Conn Appliances, Inc. v. Williams, No. 19-20139 (5th Cir. 2019)

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Justia Opinion Summary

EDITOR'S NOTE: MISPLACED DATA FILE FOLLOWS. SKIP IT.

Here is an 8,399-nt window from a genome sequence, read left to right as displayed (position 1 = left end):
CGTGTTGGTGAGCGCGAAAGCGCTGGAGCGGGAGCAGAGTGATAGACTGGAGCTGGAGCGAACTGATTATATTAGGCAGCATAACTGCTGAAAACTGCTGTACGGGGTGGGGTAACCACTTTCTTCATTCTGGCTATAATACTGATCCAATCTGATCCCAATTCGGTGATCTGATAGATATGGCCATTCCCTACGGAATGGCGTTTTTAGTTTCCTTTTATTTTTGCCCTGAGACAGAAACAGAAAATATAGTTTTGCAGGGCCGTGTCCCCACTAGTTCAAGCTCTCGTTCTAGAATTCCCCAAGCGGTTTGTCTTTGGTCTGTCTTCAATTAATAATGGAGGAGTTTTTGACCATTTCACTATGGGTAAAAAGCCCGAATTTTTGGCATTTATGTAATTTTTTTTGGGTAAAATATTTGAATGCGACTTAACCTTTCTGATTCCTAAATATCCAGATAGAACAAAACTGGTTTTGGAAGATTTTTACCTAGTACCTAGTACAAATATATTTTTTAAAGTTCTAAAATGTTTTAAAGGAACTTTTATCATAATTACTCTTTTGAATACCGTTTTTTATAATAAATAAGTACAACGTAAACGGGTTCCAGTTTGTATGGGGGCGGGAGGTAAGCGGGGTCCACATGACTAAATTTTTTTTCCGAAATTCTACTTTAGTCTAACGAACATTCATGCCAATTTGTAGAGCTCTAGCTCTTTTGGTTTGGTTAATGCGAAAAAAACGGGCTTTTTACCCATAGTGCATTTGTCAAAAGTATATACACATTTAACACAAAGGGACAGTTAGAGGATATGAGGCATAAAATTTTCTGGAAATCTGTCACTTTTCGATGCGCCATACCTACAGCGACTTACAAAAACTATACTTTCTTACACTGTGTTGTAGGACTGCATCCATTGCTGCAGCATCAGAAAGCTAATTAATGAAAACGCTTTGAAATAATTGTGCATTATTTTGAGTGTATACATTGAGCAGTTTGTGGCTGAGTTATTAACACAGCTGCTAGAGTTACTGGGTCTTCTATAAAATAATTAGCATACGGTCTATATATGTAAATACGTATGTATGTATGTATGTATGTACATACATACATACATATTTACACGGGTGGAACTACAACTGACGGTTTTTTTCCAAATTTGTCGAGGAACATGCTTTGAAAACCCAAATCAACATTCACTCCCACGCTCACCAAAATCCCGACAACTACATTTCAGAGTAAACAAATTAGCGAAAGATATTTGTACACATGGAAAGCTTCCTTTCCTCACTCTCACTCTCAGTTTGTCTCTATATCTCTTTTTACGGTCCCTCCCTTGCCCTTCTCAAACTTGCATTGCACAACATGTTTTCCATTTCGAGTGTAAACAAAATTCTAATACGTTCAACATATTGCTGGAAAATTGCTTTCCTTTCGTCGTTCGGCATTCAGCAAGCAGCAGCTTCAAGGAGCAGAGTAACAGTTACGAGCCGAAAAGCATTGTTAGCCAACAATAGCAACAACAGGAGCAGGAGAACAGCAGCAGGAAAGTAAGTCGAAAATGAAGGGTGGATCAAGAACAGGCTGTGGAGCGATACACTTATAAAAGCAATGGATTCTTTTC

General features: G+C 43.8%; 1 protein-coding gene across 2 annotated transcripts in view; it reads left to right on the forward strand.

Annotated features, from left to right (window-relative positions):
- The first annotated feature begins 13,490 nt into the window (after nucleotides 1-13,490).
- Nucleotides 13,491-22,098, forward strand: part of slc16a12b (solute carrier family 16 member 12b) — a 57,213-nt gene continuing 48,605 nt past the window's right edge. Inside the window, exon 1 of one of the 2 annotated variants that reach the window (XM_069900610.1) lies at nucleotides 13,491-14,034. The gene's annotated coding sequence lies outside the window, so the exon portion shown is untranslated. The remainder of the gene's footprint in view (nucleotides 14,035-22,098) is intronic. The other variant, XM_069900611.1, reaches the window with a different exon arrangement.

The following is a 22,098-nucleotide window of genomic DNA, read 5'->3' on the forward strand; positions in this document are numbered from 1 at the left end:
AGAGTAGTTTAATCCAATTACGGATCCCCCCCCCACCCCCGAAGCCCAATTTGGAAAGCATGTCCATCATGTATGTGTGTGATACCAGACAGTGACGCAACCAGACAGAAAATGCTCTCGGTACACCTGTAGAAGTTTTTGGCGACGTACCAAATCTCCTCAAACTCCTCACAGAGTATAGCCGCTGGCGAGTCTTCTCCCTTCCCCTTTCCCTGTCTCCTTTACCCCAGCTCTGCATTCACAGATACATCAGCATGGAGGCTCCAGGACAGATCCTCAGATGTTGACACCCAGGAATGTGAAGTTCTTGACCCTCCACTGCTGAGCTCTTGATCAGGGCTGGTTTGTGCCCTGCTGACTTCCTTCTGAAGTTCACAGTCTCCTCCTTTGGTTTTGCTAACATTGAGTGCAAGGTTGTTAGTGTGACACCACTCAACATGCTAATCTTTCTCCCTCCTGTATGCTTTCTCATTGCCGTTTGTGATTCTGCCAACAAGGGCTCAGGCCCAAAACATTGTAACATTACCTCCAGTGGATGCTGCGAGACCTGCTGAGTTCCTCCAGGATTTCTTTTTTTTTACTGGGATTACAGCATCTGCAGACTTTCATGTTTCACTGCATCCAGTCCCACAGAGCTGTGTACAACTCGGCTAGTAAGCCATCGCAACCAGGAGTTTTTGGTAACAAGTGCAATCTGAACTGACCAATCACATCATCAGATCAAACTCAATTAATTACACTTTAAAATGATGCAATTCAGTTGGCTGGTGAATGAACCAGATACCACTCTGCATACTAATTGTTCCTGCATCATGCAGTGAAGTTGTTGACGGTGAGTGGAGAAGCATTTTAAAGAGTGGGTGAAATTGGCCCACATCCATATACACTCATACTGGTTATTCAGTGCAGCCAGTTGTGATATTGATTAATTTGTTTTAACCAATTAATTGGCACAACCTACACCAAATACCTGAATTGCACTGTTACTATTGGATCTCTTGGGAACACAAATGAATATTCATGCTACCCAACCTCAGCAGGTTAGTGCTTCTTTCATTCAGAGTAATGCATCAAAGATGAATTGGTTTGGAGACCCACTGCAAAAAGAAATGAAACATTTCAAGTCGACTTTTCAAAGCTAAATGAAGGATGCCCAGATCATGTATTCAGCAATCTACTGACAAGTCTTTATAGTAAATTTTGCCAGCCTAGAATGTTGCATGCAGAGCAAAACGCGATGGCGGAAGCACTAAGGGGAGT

The Fifth Circuit affirmed the district court's dismissal of an action, seeking to compel compliance with the terms of the parties' retail installment contract, based on lack of personal jurisdiction. The court held that Conn failed to establish a prima facie case that the district court had personal jurisdiction over defendant where he entered into the retail installment contract with Conn at its Tennessee store, the contract provided that it would be governed by Tennessee and federal law, and the arbitration clause would be governed by the Federal Arbitration Act. Therefore, other than defendant entered into a contract with a Texas entity, there was no evidence in the record that defendant engaged with the Texas forum. Furthermore, Conn has not demonstrated any evidence that defendant purposefully availed himself of the Texas forum.